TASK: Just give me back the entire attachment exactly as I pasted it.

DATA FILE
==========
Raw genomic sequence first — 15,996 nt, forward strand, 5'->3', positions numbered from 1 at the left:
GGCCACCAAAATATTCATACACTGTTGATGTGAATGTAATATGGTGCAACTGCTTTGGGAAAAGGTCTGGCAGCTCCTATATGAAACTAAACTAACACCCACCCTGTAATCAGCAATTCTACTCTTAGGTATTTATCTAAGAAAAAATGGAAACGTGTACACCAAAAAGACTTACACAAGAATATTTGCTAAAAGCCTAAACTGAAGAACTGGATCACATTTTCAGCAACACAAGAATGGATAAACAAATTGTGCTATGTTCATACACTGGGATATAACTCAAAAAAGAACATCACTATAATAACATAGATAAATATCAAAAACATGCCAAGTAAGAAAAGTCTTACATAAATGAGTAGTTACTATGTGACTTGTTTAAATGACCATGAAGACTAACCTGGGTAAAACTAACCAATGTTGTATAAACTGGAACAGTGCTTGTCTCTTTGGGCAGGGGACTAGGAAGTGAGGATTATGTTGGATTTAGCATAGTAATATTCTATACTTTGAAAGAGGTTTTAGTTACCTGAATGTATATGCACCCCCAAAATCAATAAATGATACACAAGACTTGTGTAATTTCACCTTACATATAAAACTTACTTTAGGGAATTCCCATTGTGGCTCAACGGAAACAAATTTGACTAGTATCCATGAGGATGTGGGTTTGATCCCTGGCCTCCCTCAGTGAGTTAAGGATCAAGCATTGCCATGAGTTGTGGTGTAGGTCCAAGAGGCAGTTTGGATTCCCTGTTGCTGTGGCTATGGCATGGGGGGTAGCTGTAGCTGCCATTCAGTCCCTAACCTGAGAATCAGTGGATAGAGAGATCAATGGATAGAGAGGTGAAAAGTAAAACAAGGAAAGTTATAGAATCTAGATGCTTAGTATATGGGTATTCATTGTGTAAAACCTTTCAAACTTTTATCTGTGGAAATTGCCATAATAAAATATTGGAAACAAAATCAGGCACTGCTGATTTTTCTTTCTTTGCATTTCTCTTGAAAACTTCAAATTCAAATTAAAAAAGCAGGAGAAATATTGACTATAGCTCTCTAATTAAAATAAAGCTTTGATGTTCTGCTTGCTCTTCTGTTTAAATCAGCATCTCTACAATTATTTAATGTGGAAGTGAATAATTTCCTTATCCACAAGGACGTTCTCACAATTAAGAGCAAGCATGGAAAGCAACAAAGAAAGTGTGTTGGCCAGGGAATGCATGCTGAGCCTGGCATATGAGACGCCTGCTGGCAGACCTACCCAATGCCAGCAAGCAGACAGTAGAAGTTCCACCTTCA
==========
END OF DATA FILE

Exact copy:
Raw genomic sequence first — 15,996 nt, forward strand, 5'->3', positions numbered from 1 at the left:
GGCCACCAAAATATTCATACACTGTTGATGTGAATGTAATATGGTGCAACTGCTTTGGGAAAAGGTCTGGCAGCTCCTATATGAAACTAAACTAACACCCACCCTGTAATCAGCAATTCTACTCTTAGGTATTTATCTAAGAAAAAATGGAAACGTGTACACCAAAAAGACTTACACAAGAATATTTGCTAAAAGCCTAAACTGAAGAACTGGATCACATTTTCAGCAACACAAGAATGGATAAACAAATTGTGCTATGTTCATACACTGGGATATAACTCAAAAAAGAACATCACTATAATAACATAGATAAATATCAAAAACATGCCAAGTAAGAAAAGTCTTACATAAATGAGTAGTTACTATGTGACTTGTTTAAATGACCATGAAGACTAACCTGGGTAAAACTAACCAATGTTGTATAAACTGGAACAGTGCTTGTCTCTTTGGGCAGGGGACTAGGAAGTGAGGATTATGTTGGATTTAGCATAGTAATATTCTATACTTTGAAAGAGGTTTTAGTTACCTGAATGTATATGCACCCCCAAAATCAATAAATGATACACAAGACTTGTGTAATTTCACCTTACATATAAAACTTACTTTAGGGAATTCCCATTGTGGCTCAACGGAAACAAATTTGACTAGTATCCATGAGGATGTGGGTTTGATCCCTGGCCTCCCTCAGTGAGTTAAGGATCAAGCATTGCCATGAGTTGTGGTGTAGGTCCAAGAGGCAGTTTGGATTCCCTGTTGCTGTGGCTATGGCATGGGGGGTAGCTGTAGCTGCCATTCAGTCCCTAACCTGAGAATCAGTGGATAGAGAGATCAATGGATAGAGAGGTGAAAAGTAAAACAAGGAAAGTTATAGAATCTAGATGCTTAGTATATGGGTATTCATTGTGTAAAACCTTTCAAACTTTTATCTGTGGAAATTGCCATAATAAAATATTGGAAACAAAATCAGGCACTGCTGATTTTTCTTTCTTTGCATTTCTCTTGAAAACTTCAAATTCAAATTAAAAAAGCAGGAGAAATATTGACTATAGCTCTCTAATTAAAATAAAGCTTTGATGTTCTGCTTGCTCTTCTGTTTAAATCAGCATCTCTACAATTATTTAATGTGGAAGTGAATAATTTCCTTATCCACAAGGACGTTCTCACAATTAAGAGCAAGCATGGAAAGCAACAAAGAAAGTGTGTTGGCCAGGGAATGCATGCTGAGCCTGGCATATGAGACGCCTGCTGGCAGACCTACCCAATGCCAGCAAGCAGACAGTAGAAGTTCCACCTTCA